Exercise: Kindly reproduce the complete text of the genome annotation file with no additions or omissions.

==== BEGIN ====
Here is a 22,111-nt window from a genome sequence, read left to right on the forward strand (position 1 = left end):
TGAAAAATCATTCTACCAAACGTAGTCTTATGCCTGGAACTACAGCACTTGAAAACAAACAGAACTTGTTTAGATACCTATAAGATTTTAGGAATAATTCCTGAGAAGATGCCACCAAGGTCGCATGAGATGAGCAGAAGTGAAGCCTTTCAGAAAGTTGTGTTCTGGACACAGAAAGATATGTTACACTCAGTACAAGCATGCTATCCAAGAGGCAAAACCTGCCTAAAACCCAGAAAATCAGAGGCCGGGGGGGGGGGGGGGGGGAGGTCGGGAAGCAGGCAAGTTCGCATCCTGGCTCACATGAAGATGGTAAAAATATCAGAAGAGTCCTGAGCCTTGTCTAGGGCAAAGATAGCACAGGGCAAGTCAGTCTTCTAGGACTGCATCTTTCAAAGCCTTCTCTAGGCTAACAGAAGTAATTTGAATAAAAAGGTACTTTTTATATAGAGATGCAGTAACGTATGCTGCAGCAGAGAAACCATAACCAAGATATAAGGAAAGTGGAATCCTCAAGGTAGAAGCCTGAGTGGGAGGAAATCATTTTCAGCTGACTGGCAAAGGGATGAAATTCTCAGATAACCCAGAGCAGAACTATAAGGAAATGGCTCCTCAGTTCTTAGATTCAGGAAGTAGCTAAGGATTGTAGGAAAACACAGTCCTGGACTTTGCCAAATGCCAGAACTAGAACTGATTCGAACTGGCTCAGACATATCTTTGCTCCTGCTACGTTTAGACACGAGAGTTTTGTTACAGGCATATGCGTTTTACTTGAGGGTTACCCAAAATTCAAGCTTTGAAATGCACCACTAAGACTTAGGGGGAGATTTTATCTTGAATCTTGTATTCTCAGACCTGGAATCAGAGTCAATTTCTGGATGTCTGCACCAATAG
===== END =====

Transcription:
Here is a 22,111-nt window from a genome sequence, read left to right on the forward strand (position 1 = left end):
TGAAAAATCATTCTACCAAACGTAGTCTTATGCCTGGAACTACAGCACTTGAAAACAAACAGAACTTGTTTAGATACCTATAAGATTTTAGGAATAATTCCTGAGAAGATGCCACCAAGGTCGCATGAGATGAGCAGAAGTGAAGCCTTTCAGAAAGTTGTGTTCTGGACACAGAAAGATATGTTACACTCAGTACAAGCATGCTATCCAAGAGGCAAAACCTGCCTAAAACCCAGAAAATCAGAGGCCGGGGGGGGGGGGGGGGGGAGGTCGGGAAGCAGGCAAGTTCGCATCCTGGCTCACATGAAGATGGTAAAAATATCAGAAGAGTCCTGAGCCTTGTCTAGGGCAAAGATAGCACAGGGCAAGTCAGTCTTCTAGGACTGCATCTTTCAAAGCCTTCTCTAGGCTAACAGAAGTAATTTGAATAAAAAGGTACTTTTTATATAGAGATGCAGTAACGTATGCTGCAGCAGAGAAACCATAACCAAGATATAAGGAAAGTGGAATCCTCAAGGTAGAAGCCTGAGTGGGAGGAAATCATTTTCAGCTGACTGGCAAAGGGATGAAATTCTCAGATAACCCAGAGCAGAACTATAAGGAAATGGCTCCTCAGTTCTTAGATTCAGGAAGTAGCTAAGGATTGTAGGAAAACACAGTCCTGGACTTTGCCAAATGCCAGAACTAGAACTGATTCGAACTGGCTCAGACATATCTTTGCTCCTGCTACGTTTAGACACGAGAGTTTTGTTACAGGCATATGCGTTTTACTTGAGGGTTACCCAAAATTCAAGCTTTGAAATGCACCACTAAGACTTAGGGGGAGATTTTATCTTGAATCTTGTATTCTCAGACCTGGAATCAGAGTCAATTTCTGGATGTCTGCACCAATAG